Opponents question the true scope of support for the settlement, noting it's impossible to count future victims. A 13-year-old who lost her parents to opioids, for example, might not be able to bring a claim against the Sacklers today. Under the agreement, she would be barred from doing so forever.
Michael Quinn, who represents Issacs, said broader concerns about corporate accountability are also at stake.
"Decision-makers within a company, by getting these releases, might act more recklessly," Quinn said. "Their appetite for risk in harming the public will increase."
The idea of shielding parties from lawsuits began in the 1980s to protect insurance companies tied to bankruptcies in the asbestos industry. Years later, a similar tactic was used to deal with personal injury claims related to silicone breast implants. A $2.46 billion settlement over sex abuse allegations against the Boy Scouts of America protects Boy Scouts councils, churches and other groups from future claims.
Now, the Supreme Court will review the practice. The justices are expected to hear arguments in the case this year and hand down a decision by June.
‘I’m going to die young’
Wencus doesn’t quite know when Jeff began what she describes as his "love affair" with opioids. In junior high school, doctors prescribed the painkillers after a surgery. Years later, he injured his back at his job as a truck driver and was given the drugs. Looking back, she realizes that her family − like the rest of the nation – was naïve about the dangers of addiction.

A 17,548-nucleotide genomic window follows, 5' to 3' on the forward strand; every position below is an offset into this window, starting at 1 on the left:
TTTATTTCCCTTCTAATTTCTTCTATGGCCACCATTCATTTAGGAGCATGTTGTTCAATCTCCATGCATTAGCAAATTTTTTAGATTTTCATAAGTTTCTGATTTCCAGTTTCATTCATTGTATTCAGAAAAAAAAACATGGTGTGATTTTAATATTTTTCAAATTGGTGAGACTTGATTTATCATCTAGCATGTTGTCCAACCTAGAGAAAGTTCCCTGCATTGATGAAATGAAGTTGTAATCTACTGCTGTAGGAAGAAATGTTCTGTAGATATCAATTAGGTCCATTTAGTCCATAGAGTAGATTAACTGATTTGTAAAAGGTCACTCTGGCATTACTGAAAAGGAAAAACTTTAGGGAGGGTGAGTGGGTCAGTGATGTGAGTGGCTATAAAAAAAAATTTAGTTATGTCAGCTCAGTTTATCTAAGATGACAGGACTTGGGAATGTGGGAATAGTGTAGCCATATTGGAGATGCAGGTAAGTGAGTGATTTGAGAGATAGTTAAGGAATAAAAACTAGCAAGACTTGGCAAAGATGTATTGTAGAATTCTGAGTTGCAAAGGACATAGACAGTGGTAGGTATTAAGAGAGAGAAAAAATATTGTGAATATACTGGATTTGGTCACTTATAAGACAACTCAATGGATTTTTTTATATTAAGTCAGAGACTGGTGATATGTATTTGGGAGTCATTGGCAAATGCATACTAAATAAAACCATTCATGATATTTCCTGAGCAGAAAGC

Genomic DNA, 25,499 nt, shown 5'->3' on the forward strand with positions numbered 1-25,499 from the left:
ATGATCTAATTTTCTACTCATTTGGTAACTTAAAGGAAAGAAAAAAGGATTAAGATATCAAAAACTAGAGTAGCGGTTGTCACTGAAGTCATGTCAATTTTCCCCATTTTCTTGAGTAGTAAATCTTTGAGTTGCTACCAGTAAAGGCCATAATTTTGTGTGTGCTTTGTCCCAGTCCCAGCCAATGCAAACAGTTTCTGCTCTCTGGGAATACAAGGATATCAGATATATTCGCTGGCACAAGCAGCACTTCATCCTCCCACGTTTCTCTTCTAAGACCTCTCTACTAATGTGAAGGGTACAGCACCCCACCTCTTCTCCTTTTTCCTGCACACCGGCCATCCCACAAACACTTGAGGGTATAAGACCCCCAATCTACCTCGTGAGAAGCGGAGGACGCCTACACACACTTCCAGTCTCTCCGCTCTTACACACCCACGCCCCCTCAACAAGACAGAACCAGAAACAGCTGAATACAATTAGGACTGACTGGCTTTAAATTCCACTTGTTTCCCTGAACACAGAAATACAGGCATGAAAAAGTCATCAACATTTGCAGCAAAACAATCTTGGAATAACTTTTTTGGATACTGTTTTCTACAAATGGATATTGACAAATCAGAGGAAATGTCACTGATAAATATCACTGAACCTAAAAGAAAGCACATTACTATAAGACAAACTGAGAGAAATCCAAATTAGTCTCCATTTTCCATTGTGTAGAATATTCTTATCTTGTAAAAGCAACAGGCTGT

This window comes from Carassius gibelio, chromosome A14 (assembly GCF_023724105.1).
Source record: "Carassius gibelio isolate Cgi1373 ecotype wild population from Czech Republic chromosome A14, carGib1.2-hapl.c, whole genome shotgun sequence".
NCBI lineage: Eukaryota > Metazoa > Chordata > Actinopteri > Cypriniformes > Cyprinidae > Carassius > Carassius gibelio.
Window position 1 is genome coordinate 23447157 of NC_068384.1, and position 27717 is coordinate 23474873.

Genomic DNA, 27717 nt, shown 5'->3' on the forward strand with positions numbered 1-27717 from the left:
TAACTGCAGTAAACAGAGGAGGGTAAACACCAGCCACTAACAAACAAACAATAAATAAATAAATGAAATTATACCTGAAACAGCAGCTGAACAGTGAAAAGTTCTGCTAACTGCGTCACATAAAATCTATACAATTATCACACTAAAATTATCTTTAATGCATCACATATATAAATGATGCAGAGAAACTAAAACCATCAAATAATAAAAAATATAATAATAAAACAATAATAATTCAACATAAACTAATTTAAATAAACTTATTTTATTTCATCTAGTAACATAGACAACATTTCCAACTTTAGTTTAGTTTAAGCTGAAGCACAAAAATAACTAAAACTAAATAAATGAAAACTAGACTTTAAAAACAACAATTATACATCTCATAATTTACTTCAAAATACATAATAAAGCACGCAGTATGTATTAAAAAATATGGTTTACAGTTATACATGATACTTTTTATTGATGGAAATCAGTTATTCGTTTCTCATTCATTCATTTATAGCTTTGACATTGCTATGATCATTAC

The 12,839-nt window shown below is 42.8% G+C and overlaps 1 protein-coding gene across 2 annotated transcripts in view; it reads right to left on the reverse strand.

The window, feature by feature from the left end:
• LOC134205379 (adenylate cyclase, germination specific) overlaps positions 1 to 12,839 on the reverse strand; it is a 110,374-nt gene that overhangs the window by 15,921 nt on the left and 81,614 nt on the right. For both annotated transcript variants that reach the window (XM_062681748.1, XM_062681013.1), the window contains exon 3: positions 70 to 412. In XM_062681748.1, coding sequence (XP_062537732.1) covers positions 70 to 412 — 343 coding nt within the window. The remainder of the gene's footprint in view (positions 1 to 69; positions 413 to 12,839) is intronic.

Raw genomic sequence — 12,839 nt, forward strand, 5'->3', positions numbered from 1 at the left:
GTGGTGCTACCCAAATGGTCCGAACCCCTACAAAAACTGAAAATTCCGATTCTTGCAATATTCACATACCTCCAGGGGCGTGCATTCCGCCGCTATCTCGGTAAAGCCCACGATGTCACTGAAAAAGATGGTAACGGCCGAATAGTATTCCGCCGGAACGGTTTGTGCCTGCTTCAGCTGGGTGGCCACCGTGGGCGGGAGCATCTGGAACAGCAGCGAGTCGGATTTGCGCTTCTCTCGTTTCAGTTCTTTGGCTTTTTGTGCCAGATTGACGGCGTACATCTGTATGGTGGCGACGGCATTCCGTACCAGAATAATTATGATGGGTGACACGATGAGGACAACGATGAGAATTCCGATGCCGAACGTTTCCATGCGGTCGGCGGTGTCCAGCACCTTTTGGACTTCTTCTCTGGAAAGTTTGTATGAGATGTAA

"Back then, we all thought doctors did what was best for the patient," she said.
Isaacs tells a similar story about Ryan, who was prescribed OxyContin after damaging his spinal column one day around 2001 while horsing around with friends. When it didn't quite ease his pain, she remembers doctors repeatedly upping the dose – 10 milligrams, 20 milligrams, 40 milligrams.
"I put my foot down," Isaacs recalls.
But it was too late.
Both women remember frantically searching for treatment up and down the East Coast, anyplace with a bed. Wencus pulled money from her retirement savings. Isaacs remembers arriving at treatment centers only to be told no spots were available. Come back tomorrow.
"He would tell me, 'I'm going to die young,'" Isaacs said.
"I remember Jeff saying to me, 'My rock-bottom will be death,'" Wencus said.
Though Isaacs and Wencus are on opposites sides of the case, Harrington v. Purdue Pharma, they agree on a lot. Both believe the government isn't doing enough to combat addiction. Isaacs says officials should mobilize to distribute the overdose reversal drug Narcan with the same fervor that made COVID-19 tests widely available during the pandemic. Wencus believes the country must embrace safe-injection sites where people who are addicted can use drugs in a controlled setting and more easily access treatment.
Both of them say they are fighting to honor the memory of their sons.
"There's no amount of money that is going to bring my son back," Wencus said. "However, for his legacy, I would like to see this money go to treatment. And I would like to hope that if we could save even one life, it would be worth it."
"My son would want that."
This article originally appeared on USA TODAY: Purdue Pharma case drives wedge between victims of opioid crisis